Finance innovation: the untapped market in Shenzhen

August 12, 2014 / By

In my previous blogs, we discussed the big picture of Shenzhen’s ‘story’ and Qianhai’s ‘story’ in the area of policy incentives, supply vs demand balance, and analysis of industries such as technology. With regard to the question of ‘why Qianhai’, in my recent discussions with clients, including investors, developers and tenants, I have found some of them taking the view that potential demand growth in Shenzhen and Qianhai will primarily be policy and cost driven, i.e. preferential corporate income tax for qualified industries, and the advantage of lower rents in Qianhai compared to Hong Kong. However, I think this underestimates the role organic growth and innovation in key industries will play.

Qianhai is promoting five key industries, namely:

  1. Finance
  2. Logistics
  3. Information services
  4. Technology, and
  5. Other modern services industries

These are growth industries which are the focus of government reforms and where potential synergies exist by grouping them together.

Two examples of such cross-industry innovation in Shenzhen are:

  • Supply chain finance (SCF). SCF is a developing segment at the intersection of Logistics and Finance, providing credit and liquidity along the supply chain of traditional manufacturing industries such as automotive and Chinese medicine. SCF companies registered in Qianhai are pursuing business not only in Shenzhen, but also China and Asia-wide. For example, the Shenzhen-based Eternal Asia is the first listed supply chain service enterprise in China, with business across 380 cities in China and Southeast Asia.
  • Internet finance. At the intersection of Technology and Finance is the rapidly emerging area of internet finance. Leveraging the internet, smart phones, cloud computing, social networking and eCommerce, China’s internet giants and startups alike are launching securities and wealth management services, peer-to-peer lending, online high interest savings, and third party payment processing services. Shenzhen-based Tencent partnered with five securities companies to establish “Webank” in Qianhai, which is the first private bank approved by the China Banking Regulatory Commission and focuses on e-finance for individuals and SMEs. Local governments have been very supportive of the development of this sector because the financial services offered are well-aligned with key areas of financial market reforms. This will be a significant growth area of financial services in the coming years.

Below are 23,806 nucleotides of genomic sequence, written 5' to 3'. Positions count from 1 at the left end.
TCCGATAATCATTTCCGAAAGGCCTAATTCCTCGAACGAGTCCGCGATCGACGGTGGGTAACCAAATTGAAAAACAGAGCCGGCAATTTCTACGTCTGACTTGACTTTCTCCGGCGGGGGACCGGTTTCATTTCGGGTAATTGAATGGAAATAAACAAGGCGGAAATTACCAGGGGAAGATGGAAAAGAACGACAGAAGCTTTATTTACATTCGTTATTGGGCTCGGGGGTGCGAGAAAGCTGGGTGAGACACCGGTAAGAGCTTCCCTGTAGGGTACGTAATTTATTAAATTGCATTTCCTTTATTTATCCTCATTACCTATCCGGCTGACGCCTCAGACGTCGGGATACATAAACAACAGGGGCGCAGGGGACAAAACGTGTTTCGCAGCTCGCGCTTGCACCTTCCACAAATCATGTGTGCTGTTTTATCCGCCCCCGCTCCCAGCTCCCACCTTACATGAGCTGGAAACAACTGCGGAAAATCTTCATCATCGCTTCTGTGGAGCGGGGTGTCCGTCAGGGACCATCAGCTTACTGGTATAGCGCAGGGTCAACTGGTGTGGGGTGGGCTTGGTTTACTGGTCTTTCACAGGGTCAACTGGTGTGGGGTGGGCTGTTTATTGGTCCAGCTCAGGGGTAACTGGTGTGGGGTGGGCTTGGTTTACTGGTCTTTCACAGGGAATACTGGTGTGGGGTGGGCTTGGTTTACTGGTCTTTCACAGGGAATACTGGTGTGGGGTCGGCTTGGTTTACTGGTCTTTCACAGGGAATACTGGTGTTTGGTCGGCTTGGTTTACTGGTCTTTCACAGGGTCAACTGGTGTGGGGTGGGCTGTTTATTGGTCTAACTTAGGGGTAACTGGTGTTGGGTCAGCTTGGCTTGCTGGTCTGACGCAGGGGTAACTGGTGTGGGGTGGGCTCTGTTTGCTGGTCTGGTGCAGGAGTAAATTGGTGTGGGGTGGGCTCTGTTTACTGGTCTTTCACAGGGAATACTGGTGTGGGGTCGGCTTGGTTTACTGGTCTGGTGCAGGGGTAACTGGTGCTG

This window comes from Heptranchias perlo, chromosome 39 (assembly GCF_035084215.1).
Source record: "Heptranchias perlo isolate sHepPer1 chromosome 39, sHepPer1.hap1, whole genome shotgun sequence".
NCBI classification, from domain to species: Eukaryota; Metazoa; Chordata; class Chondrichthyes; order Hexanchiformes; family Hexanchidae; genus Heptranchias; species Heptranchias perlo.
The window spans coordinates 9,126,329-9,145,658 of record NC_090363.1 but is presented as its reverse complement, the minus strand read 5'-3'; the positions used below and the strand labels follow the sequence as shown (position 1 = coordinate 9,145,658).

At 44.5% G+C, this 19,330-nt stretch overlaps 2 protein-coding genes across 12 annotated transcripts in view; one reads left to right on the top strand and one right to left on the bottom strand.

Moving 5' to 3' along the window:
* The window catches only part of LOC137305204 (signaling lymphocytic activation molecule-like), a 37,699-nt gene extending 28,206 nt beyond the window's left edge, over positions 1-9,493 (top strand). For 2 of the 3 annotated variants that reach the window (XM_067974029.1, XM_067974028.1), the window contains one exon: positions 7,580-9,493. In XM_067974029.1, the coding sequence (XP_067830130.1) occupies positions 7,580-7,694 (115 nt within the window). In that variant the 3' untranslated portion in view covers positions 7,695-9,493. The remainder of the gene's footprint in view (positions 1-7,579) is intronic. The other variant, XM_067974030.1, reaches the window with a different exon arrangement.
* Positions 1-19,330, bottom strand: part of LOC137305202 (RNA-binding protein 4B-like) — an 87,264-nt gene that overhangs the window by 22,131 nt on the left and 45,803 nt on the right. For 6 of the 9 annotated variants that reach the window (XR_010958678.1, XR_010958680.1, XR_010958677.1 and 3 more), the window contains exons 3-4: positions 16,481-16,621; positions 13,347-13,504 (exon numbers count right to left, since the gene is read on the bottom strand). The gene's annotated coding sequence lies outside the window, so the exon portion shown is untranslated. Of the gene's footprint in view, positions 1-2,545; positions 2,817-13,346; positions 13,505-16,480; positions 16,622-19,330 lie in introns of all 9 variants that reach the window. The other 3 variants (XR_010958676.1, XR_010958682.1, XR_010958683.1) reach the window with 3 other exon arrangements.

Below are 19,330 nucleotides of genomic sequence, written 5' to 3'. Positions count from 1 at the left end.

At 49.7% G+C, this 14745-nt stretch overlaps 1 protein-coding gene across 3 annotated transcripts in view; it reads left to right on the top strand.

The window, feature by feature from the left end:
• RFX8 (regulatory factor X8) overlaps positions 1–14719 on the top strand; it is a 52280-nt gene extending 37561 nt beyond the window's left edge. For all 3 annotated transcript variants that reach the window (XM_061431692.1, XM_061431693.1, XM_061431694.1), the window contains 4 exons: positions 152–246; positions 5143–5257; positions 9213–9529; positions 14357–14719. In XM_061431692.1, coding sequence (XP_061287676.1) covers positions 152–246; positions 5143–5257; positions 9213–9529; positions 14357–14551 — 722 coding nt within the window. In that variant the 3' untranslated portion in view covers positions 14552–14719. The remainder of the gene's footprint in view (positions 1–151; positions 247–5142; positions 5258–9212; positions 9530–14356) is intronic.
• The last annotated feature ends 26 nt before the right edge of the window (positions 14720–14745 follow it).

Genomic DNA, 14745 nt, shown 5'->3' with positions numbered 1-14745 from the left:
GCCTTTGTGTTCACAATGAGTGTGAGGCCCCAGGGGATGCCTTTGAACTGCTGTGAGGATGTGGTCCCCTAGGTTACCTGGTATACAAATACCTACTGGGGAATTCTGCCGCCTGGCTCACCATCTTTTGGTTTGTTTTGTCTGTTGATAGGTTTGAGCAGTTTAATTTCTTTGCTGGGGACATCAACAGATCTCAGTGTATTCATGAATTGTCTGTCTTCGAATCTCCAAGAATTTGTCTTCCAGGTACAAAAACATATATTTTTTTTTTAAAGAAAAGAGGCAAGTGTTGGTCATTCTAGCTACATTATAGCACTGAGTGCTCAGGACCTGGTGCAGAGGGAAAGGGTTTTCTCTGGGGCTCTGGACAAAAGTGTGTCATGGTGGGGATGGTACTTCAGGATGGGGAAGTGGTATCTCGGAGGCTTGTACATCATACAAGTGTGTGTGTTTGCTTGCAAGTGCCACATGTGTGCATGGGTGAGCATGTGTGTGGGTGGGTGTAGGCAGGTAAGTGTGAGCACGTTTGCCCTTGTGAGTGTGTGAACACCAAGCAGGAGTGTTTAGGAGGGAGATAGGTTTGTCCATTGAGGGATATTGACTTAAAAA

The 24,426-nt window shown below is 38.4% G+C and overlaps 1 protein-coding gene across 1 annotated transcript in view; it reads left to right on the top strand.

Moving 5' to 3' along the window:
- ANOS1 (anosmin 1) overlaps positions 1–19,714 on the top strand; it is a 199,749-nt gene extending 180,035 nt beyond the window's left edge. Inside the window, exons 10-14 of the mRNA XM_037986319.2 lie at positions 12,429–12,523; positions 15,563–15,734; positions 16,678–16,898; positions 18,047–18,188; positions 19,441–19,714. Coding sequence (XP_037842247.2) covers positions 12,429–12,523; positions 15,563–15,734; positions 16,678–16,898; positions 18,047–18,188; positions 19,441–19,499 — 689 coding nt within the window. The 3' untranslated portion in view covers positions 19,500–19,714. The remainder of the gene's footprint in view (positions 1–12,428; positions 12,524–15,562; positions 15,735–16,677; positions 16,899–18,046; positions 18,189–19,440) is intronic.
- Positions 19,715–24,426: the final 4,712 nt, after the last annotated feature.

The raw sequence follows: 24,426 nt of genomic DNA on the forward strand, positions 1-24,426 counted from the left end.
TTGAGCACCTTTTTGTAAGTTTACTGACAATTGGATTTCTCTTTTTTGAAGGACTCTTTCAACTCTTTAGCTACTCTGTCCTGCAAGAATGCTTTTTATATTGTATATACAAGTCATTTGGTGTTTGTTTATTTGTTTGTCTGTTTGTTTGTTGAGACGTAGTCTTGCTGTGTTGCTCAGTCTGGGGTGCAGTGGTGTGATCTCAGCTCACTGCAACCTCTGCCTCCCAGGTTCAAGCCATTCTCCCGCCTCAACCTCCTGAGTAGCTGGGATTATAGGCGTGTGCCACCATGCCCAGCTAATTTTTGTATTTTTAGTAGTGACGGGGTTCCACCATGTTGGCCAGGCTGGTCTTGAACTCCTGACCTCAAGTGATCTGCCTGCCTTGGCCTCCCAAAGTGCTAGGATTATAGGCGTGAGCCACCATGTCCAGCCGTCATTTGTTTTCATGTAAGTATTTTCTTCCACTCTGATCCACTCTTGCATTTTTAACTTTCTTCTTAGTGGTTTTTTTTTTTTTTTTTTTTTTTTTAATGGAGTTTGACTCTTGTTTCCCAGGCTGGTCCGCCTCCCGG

Riding high on the well-developed finance, high-tech, and logistics industries already established in Shenzhen, the economic development model in Qianhai is well positioned to foster the innovative companies and industries that emerge in China. Of course the preferential policies in Qianhai will play an important role in nurturing these new businesses, but their success will depend upon identifying market opportunities and exploiting them. As of end-May, the number of registered companies in Qianhai already reached 6,500, including 46 Fortune 500 companies, with 30 new companies registering each day.


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